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27/04/2022 | Article

World Immunization Week: going the last mile to keep communities safe from COVID-19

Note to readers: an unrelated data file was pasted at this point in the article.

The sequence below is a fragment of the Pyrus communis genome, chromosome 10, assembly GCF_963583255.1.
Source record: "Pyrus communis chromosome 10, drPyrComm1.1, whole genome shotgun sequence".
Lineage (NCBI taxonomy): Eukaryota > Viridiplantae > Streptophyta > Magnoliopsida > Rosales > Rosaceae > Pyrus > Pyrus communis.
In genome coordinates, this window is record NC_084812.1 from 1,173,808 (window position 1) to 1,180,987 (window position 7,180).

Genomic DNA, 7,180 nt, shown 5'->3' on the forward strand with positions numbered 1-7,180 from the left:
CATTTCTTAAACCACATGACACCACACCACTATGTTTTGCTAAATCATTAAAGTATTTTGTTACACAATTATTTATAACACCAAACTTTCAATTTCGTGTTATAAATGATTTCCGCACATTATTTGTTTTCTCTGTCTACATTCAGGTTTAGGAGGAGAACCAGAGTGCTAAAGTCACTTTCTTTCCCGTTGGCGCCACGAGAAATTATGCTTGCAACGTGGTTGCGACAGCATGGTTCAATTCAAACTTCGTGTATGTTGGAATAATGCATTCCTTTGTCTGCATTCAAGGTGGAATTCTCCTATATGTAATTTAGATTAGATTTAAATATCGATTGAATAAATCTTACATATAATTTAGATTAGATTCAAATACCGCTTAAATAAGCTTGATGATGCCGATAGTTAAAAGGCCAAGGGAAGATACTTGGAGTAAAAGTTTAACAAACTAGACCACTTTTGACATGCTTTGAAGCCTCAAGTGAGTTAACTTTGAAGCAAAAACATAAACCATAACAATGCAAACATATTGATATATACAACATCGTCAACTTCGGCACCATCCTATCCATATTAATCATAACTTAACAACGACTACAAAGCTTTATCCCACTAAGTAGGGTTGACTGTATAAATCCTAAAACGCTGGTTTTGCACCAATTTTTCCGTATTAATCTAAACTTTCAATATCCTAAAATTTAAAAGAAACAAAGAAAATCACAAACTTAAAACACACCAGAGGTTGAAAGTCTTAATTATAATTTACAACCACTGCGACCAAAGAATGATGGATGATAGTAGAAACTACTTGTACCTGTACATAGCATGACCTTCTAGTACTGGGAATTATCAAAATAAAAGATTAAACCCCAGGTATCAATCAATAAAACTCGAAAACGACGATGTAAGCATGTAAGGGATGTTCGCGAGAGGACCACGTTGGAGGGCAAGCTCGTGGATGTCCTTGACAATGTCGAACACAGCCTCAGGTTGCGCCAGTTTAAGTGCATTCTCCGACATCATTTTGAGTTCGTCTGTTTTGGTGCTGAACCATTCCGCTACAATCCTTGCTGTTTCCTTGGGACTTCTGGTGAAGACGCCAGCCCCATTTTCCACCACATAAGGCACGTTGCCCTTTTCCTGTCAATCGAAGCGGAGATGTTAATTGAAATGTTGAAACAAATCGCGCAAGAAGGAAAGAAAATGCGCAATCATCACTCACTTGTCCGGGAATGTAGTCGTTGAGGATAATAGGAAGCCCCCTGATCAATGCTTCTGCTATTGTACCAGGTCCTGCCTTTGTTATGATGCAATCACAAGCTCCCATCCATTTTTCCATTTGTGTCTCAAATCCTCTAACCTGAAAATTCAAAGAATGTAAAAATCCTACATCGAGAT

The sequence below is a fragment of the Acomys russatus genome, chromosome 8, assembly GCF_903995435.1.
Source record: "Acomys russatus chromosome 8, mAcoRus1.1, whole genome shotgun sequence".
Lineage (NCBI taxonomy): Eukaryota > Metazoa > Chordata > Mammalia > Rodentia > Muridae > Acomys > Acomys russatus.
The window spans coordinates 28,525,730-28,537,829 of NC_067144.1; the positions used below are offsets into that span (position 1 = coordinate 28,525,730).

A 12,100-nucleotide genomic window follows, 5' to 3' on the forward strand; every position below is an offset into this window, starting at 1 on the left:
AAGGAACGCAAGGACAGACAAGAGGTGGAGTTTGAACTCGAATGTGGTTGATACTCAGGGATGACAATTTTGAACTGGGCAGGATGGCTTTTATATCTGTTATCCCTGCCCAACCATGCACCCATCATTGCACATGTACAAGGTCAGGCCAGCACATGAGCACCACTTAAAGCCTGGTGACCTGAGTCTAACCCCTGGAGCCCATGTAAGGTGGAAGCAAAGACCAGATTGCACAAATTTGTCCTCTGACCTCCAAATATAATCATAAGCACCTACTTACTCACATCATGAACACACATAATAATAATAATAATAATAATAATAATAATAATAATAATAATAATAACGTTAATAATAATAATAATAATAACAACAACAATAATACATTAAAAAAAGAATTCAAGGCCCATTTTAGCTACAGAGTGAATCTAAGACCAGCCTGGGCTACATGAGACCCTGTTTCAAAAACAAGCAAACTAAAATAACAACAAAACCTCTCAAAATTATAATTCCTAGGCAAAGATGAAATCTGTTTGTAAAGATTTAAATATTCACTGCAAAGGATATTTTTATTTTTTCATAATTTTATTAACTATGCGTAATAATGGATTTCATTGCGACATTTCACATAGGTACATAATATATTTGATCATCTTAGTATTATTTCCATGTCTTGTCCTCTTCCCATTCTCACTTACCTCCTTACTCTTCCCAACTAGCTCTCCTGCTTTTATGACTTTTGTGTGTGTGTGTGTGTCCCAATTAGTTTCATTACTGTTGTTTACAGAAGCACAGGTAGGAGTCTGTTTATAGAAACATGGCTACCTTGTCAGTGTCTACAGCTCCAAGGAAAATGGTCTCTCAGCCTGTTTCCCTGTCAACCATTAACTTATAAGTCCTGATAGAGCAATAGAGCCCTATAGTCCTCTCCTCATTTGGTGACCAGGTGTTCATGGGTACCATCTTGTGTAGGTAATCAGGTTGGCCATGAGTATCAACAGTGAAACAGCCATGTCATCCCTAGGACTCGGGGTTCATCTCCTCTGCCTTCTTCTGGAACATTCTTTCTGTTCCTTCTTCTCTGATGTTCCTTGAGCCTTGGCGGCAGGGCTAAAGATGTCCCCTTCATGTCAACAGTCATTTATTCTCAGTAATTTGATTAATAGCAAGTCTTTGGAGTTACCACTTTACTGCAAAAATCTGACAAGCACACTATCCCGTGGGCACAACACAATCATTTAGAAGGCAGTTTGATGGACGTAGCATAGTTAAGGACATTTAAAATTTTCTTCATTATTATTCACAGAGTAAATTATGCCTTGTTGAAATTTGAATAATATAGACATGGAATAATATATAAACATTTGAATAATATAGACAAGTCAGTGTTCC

Immunization is the foundation of healthy communities. And right now, in the continued fight against COVID-19, vaccines are one of many important tools we have to keep communities around the world safe and healthy. The International Red Cross and Red Crescent Movement is supporting COVID-19 vaccination efforts in 172 countries. And, together, our National Societies have supported more than 325 million people to access COVID-19 vaccination globally. Since the start of the pandemic, we’ve made special efforts to reach vulnerable, marginalized and hard-to-reach communities worldwide. To go what we call the ‘last mile’—because all people, no matter who or where they are, deserve access to health services, vaccines, testing and lifesaving treatment. And because we know that no one is safe until everyone is safe. So, what does this work actually look like? Scroll down to discover photos and examples from five different countries: Papua New Guinea, Libya, Zambia, Kyrgyzstan and Canada. And if you like what you read, sign up to the IFRC’s immunization newsletter for a monthly round-up of immunization activities in response to COVID-19 and other diseases. Papua New Guinea Papua New Guineahas one of the lowest vaccination coverage rates in the world. The Papua New Guinea Red Cross is working closely with provincial health authorities in the rollout of COVID-19 vaccines, and a crucial part of this work involves building public confidence in vaccination. Volunteers are providing accurate, reliable and trusted public health information about COVID-19 vaccination. In many cases, they work in partnership with local community groups—such as the Country Women Association in Madang province—to reach people in spaces they already feel comfortable in. By listening and responding to people’s concerns about the vaccines, they are dispelling people’s fears and encouraging more and more people to come forward for their jab. Libya The Libyan Red Crescent Society is partnering with the Libyan National Centre for Disease Control to support the rollout of COVID-19 vaccination—with a focus on community engagement and logistical support. More than 600 volunteers have been going out and about in their communities to engage with local people and answer their questions about vaccines. Volunteers have been helping with vaccine registration and data entry, so people can sign up for their jabs, and several Libyan Red Crescent health clinics in the south of the country are currently being used as vaccination centres. Zambia Zambia Red Cross Society volunteers are running a mobile COVID-19 vaccination campaign to take vaccines out to remote and hard-to-reach communities across the country. They’re working with trusted local community leaders, helping them to be advocates for COVID-19 vaccines so that their communities feel confident coming forward. Volunteers are also working hard to continue routine immunization activities across the country so that all Zambian children are fully immunized before the age of 5. Kyrgyzstan Hundreds of Kyrgyzstan Red Crescent Society volunteers across the country have dedicated their time to supporting the Ministry of Health and Social Development’s rollout of COVID-19 vaccines. They set up a special COVID-19 vaccination hotline to answer the public’s questions and address rumours and misinformation about vaccines. And they’ve been deployed to vaccination centres to lead vaccine registration and data entry so people can easily schedule their appointments. Canada In Canada, the Canadian Red Crosshas been supporting provincial, territorial and Indigenous health authorities in vaccination efforts among remote and Indigenous communities. For instance, in Northern Alberta, CRC’s Indigenous staff have been embedded into mobile vaccination teams to help understand and address the roots of vaccine hesitancy. They’ve been supported virtually by an Indigenous People’s Help Desk, set up to respond to the unique needs of Indigenous leadership during the pandemic. -- For more information, visit our immunization page or sign up to the IFRC's monthly immunization newsletter.